7. A method as defined in claim 6, wherein including the particular node of the graph in the tree by reference if the particular node has been visited before further CD comprises:
marking an element that represents the transition that led to the particular node with a global REF attribute having a value equal to a unique ID of the particular node as stored in the table; and
not traversing transitions leaving the particular node.
8. A method as defined in claim 1, further comprising marking an element that represents a transition that does not lead to any node with a nil attribute whose value is true.
9. A method for converting a graph to a tree, the method comprising:
creating a table for storing pairs that is initially empty, wherein each pair includes a unique ID and a node reference for a node;
during a traversal of a graph, determining if a particular transition leads to a node that is already represented in the table by a particular pair;
if the node is not represented in the table by a particular pair then:
assigning a unique ID to the node;
adding a new pair to the table, wherein the new pair includes the unique ID and a node reference to the node; and
marking an element that represents the particular transition with a global ID whose value equals the unique ID of the node; and
if the node is represented in the table, then marking the element representing the particular transition with a global ref attribute whose value is the unique ID of the node as represented in the pair in the table.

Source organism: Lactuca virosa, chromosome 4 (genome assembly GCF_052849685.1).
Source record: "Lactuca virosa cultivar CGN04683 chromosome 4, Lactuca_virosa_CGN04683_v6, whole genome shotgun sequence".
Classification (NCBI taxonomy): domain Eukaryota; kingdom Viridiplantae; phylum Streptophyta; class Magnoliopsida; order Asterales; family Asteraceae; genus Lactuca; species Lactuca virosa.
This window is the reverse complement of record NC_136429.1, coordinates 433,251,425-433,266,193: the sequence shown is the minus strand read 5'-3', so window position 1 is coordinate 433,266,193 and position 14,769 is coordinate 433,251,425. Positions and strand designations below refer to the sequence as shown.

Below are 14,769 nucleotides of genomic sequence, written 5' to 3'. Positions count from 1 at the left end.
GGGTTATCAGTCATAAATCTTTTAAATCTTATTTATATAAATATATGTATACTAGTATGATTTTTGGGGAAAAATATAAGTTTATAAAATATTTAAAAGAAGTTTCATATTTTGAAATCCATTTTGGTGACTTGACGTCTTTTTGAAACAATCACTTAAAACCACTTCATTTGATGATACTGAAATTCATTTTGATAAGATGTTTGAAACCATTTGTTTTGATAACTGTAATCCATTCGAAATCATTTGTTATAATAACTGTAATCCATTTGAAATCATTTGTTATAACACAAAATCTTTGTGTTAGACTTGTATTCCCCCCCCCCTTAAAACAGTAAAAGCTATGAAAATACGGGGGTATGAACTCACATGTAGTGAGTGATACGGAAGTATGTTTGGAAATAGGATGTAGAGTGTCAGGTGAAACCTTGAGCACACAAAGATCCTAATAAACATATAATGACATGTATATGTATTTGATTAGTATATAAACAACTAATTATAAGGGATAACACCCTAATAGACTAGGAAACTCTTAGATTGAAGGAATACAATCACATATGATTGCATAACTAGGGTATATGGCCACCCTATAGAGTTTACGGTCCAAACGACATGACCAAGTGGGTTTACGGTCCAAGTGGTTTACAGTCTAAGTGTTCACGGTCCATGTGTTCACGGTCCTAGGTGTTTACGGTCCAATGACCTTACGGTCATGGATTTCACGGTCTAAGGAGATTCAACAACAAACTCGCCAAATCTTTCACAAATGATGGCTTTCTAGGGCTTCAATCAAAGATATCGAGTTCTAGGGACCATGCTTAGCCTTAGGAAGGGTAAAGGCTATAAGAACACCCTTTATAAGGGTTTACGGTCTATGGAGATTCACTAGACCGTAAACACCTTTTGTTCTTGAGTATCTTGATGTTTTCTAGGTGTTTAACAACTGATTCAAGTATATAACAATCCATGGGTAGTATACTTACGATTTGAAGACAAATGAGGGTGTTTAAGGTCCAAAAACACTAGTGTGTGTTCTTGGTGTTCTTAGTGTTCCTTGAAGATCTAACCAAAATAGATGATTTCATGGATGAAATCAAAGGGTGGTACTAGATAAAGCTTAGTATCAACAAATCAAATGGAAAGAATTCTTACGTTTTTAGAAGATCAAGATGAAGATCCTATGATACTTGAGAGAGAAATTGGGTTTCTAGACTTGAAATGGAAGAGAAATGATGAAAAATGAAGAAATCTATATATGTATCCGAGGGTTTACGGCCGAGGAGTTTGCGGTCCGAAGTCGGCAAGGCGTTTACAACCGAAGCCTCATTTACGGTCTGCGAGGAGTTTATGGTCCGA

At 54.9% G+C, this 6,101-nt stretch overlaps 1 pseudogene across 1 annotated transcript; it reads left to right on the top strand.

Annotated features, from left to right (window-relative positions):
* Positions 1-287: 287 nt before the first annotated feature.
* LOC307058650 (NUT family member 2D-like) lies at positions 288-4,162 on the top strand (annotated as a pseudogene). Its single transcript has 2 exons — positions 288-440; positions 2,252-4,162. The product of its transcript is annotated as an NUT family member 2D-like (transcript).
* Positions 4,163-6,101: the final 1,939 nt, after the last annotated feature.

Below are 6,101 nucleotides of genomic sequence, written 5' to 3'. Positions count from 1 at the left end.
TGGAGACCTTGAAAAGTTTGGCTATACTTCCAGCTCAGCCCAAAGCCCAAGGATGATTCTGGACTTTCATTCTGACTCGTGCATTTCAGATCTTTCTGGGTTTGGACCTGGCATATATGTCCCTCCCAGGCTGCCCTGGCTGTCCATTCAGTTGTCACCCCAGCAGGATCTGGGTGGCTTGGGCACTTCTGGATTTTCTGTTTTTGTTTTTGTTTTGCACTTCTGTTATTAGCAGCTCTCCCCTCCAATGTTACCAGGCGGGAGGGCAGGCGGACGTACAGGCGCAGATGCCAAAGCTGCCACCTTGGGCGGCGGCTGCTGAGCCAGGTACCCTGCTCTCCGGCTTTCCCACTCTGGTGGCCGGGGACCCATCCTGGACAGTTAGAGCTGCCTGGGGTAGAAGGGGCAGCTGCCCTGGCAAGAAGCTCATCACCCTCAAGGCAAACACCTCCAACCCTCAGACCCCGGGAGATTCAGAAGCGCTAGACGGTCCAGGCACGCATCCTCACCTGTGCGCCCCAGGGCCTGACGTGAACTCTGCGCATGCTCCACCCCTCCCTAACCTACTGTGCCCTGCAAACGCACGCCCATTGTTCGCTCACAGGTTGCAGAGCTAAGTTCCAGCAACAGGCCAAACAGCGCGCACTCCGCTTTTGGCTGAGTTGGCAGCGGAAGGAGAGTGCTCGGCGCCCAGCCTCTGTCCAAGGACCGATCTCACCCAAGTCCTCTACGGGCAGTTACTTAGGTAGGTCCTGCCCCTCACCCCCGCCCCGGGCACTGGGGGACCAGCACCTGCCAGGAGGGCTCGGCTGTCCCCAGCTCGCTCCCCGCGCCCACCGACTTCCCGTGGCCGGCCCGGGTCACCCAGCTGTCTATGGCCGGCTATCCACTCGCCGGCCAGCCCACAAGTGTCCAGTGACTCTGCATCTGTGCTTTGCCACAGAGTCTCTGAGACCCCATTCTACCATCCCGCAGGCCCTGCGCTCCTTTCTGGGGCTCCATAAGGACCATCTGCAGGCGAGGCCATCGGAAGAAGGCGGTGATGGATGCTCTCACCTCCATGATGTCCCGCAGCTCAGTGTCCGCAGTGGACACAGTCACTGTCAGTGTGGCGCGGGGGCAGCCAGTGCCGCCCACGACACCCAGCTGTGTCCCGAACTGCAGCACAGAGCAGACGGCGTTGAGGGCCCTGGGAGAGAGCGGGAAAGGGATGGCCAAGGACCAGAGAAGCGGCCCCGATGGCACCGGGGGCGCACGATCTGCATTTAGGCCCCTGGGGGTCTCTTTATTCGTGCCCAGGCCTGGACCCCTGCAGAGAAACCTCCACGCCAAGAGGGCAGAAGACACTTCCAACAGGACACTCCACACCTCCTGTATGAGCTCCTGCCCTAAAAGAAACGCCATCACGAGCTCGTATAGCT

10. A method as defined in claim 9, wherein marking an element that represents the particular transition with a global ID whose value equals the unique ID of the node further comprises storing data contained in the node in a tree element.
11. A method as defined in claim 10, wherein marking an element that represents the particular transition with a global ID whose value equals the unique ID of the node further comprises traversing directed edges leaving the node.
12. A method as defined in claim 9, wherein marking the element representing the particular transition with a global ref attribute whose value is the unique ID of the node as represented in the pair in the table further comprises not traversing transitions that leave the node.
13. A method as defined in claim 9, further comprising marking an element of the tree representing an edge that does not lead to a graph node with a global nil attribute having a value of true.
14. A method as defined in claim 9, further comprising representing the tree in XML.
15. A method as defined in claim 14, further comprising converting the tree represented in XML to a graph.
16. A method for converting a tree to a graph, the method comprising:
constructing a table for storing pairs that is initially empty, wherein each pair includes a unique ID and a node reference;
while traversing a particular transition in a tree, examining a particular element led to by the particular transition;
constructing a new graph node if a particular tree element has a global ID attribute that identifies a graph node directly;